1. Shay Given (Aston Villa, £3.5 million)
His reward for a season when he was arguably the outstanding goalkeeper in the Premier League was demotion to the bench when Joe Hart returned from his loan spell at Birmingham and Roberto Mancini preferred a man who seemed less of a loyalist to his predecessor, Mark Hughes. So Shay Given may have a point to prove, and Aston Villa almost certainly have a bargain at just £3.5 million. Alex McLeish's appointment wasn't exactly greeted with unalloyed joy in the West Midlands, but his first signing should make the Villa faithful rather happier.
2. Gervinho (Arsenal, £11 million)
Arsene Wenger is often, and rightly, described as a fine judge of young talent in the transfer market. Where he is particularly shrewd, however, is identifying players who can occupy the wide positions and chip in with a regular supply of goals. Marc Overmars, Robert Pires, Freddie Ljungberg and Samir Nasri are cases in point, proving prolific by making angled runs. Gervinho, who seems earmarked for a role on the left, looks another to join a lengthy list, the Ivorian's pace and predatory instincts suggesting he can make the transition from French football quickly.
3. Demba Ba (Newcastle, free)
If West Ham's relegation was welcomed by many a club, it is because of the opportunities it afforded them. Newcastle were certainly swift to react by snapping up Demba Ba without even incurring a fee. As, a few months earlier, Stoke had been offering £6 million for the striker and as he mustered seven goals in 10 Premier League starts for a struggling side during his brief stay in Upton Park, it should represent excellent business, even if Ba seems to struggle to pass a medical.
4. Sergio Aguero (Manchester City, £38 million)
For all the off-field problems Carlos Tevez has caused them, Manchester City seem happy to persist with the blueprint of a short, speedy Argentine striker. For their sake, let's hope Sergio Aguero either doesn't notice or doesn't care how far Manchester is from Buenos Aires because, in other respects, he represents an ideal solution to an awkward situation. With 95 goals in his last four seasons at Atletico Madrid and almost one every other game for Argentina, he could compensate for Tevez's eventual departure, though much will depend on if, as his compatriot could, he can play alone in attack.
5. Brad Friedel (Tottenham, free)
Heurelho Gomes' ability to veer from the unbeatable to the infuriating makes the Brazilian one of the Premier League's great enigmas and enables him to polarise opinions. In contrast, Brad Friedel's dependability has been a feature of his long career and should make the American an enticing alternative to Tottenham's No.1. Harry Redknapp has long shown a fondness for extending veterans' careers - think of Stuart Pearce, Paul Merson and Kanu - and the 40-year-old Friedel could be another astute acquisition of an old-timer.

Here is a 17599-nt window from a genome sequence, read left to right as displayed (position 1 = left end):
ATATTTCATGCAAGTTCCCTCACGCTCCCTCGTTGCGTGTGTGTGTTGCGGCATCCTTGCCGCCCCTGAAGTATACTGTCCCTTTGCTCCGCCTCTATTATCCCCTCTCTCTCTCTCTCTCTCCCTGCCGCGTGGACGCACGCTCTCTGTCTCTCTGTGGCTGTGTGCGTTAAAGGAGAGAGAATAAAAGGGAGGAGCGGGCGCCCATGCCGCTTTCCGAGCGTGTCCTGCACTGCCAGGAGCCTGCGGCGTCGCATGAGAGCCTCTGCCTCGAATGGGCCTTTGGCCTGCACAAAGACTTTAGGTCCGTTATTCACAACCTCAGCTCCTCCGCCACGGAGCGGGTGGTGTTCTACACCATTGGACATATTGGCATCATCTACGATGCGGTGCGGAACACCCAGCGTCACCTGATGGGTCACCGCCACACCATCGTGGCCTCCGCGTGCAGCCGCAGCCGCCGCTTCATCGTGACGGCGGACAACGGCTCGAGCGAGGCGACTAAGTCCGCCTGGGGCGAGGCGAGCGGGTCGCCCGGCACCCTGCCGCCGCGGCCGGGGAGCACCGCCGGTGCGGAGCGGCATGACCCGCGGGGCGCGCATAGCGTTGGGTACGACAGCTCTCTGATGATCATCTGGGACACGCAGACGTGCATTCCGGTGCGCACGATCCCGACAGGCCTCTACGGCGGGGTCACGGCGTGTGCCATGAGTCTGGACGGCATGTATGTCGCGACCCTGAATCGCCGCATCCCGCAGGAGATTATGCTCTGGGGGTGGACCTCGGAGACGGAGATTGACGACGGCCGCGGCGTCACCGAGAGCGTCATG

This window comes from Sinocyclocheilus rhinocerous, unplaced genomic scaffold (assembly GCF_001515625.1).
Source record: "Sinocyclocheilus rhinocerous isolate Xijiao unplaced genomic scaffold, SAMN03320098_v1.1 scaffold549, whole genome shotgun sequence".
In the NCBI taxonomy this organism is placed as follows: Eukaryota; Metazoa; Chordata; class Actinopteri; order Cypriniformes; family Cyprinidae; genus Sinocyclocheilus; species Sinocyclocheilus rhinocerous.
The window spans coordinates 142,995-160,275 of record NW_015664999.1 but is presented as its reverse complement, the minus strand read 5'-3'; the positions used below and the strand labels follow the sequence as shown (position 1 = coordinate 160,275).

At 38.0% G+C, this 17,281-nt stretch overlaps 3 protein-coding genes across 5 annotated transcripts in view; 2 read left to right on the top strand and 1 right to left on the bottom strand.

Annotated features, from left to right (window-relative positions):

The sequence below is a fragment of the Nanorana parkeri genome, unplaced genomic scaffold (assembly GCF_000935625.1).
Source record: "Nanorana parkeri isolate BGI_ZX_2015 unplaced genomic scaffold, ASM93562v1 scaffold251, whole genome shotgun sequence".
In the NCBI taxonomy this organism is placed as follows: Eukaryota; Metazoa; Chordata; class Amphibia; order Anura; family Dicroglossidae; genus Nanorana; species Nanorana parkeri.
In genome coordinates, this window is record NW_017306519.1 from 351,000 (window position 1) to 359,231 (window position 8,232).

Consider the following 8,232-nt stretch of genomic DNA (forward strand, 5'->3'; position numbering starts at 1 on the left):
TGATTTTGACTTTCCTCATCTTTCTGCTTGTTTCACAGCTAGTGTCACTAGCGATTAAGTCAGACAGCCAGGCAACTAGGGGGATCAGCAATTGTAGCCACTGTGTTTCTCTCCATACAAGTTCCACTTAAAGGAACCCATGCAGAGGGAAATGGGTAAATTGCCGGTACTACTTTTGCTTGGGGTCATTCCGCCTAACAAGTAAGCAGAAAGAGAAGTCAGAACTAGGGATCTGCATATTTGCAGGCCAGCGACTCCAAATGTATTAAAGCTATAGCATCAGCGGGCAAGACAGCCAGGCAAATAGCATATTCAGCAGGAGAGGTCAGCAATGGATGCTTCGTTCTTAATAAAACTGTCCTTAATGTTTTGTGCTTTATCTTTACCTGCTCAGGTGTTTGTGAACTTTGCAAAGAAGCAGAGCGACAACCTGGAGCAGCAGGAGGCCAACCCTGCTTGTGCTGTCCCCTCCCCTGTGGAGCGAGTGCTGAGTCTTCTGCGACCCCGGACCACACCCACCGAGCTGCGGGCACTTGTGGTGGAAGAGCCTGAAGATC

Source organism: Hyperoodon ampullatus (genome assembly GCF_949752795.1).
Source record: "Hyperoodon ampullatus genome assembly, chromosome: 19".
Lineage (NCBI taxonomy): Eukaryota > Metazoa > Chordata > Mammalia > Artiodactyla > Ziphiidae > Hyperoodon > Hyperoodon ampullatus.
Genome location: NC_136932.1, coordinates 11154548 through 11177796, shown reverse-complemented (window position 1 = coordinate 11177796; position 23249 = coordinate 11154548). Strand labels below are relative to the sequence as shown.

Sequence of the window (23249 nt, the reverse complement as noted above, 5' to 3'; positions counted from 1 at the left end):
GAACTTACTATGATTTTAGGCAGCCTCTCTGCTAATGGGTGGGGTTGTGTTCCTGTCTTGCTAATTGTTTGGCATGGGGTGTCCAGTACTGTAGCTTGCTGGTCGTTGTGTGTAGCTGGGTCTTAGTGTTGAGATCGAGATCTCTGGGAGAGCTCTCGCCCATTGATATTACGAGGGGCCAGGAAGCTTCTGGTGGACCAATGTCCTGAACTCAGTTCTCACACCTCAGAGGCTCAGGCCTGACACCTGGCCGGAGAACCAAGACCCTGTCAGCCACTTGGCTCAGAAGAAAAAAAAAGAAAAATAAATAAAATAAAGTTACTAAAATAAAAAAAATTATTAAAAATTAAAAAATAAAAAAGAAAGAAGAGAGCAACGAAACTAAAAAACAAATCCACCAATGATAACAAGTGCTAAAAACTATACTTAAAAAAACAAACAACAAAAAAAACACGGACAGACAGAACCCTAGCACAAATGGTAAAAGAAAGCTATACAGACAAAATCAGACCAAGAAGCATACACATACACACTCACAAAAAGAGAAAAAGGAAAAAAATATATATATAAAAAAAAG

6. Ashley Young (Manchester United, £16 million)
Sometimes the statistics can explain a player's attributes. In four-and-a-half years at Aston Villa, Ashley Young averaged a goal every five games and an assist almost every three. What Manchester United's £16 million has bought them, then, is one of the most reliable players in the final third of the pitch in the Premier League, not to mention one of the more versatile. A desire to play Champions League football may help account for Young's decision to choose Old Trafford, but it is easy to envisage his prime job being defeating the division's lesser lights, week in week out, with a consistent supply of goals and assists.
7. Roger Johnson (Wolves, £7 million)
A £7 million fee for an uncapped 28-year-old defender may seem steep, but during his two-year top-flight career, Roger Johnson has forged a reputation as one of the most redoubtable centre-backs around. An old-fashioned stopper noted for his aerial ability, he may be ideally suited to a side aiming to stay up. As Wolves' best central defender, Jody Craddock, is now 36 and Mick McCarthy's side were guilty of some glaring errors at the back last season, he may prove just what they need.
8. Charles N'Zogbia (Aston Villa, £9.5 million)
Scouted by everyone from Juventus to Liverpool, the feeling that Charles N'Zogbia had outgrown Wigan had spread long before the winger eventually moved to Aston Villa. It was a case of second time lucky for Alex McLeish, who had attempted to lure the Frenchman to St Andrew's the previous summer (and had he done so, would Birmingham, and not Wigan, still be in the Premier League). The instant acceleration and sharp skill are eye-catching, but so are the substance of his stats: with five goals in his last six games, N'Zogbia made the biggest individual contribution to keeping Wigan up.
9. Sebastian Larsson (Sunderland, free)
Getting value for money is a difficult task for many a manager. Steve Bruce appears to have found a way around it with an intelligent use of the Bosman system. Like Keiren Westwood and David Vaughan, Sebastian Larsson did not cost a fee. The Swede, a player Bruce knows from his time at Birmingham, may be as close to a guarantee of quiet success as the transfer market offers: with no outlay other than wages, he has captured an experienced Premier League player and an acknowledged set-piece specialist.
10. Oriol Romeu (Chelsea, £4.3 million)
Arguably Chelsea have never really replaced Claude Makelele. John Obi Mikel occupies a position and can pass the ball sideways, but rarely dictates a game and tends to be the first man replaced when they require a goal. Oriol Romeu may have a solitary league game for Barcelona to his name, but appears more ambitious in his distribution and is sufficiently highly-rated that the Catalans inserted two buy-back clauses in the deal sealing his move to Stamford Bridge. Should he live up to expectations, he may be making a rapid return to the Nou Camp.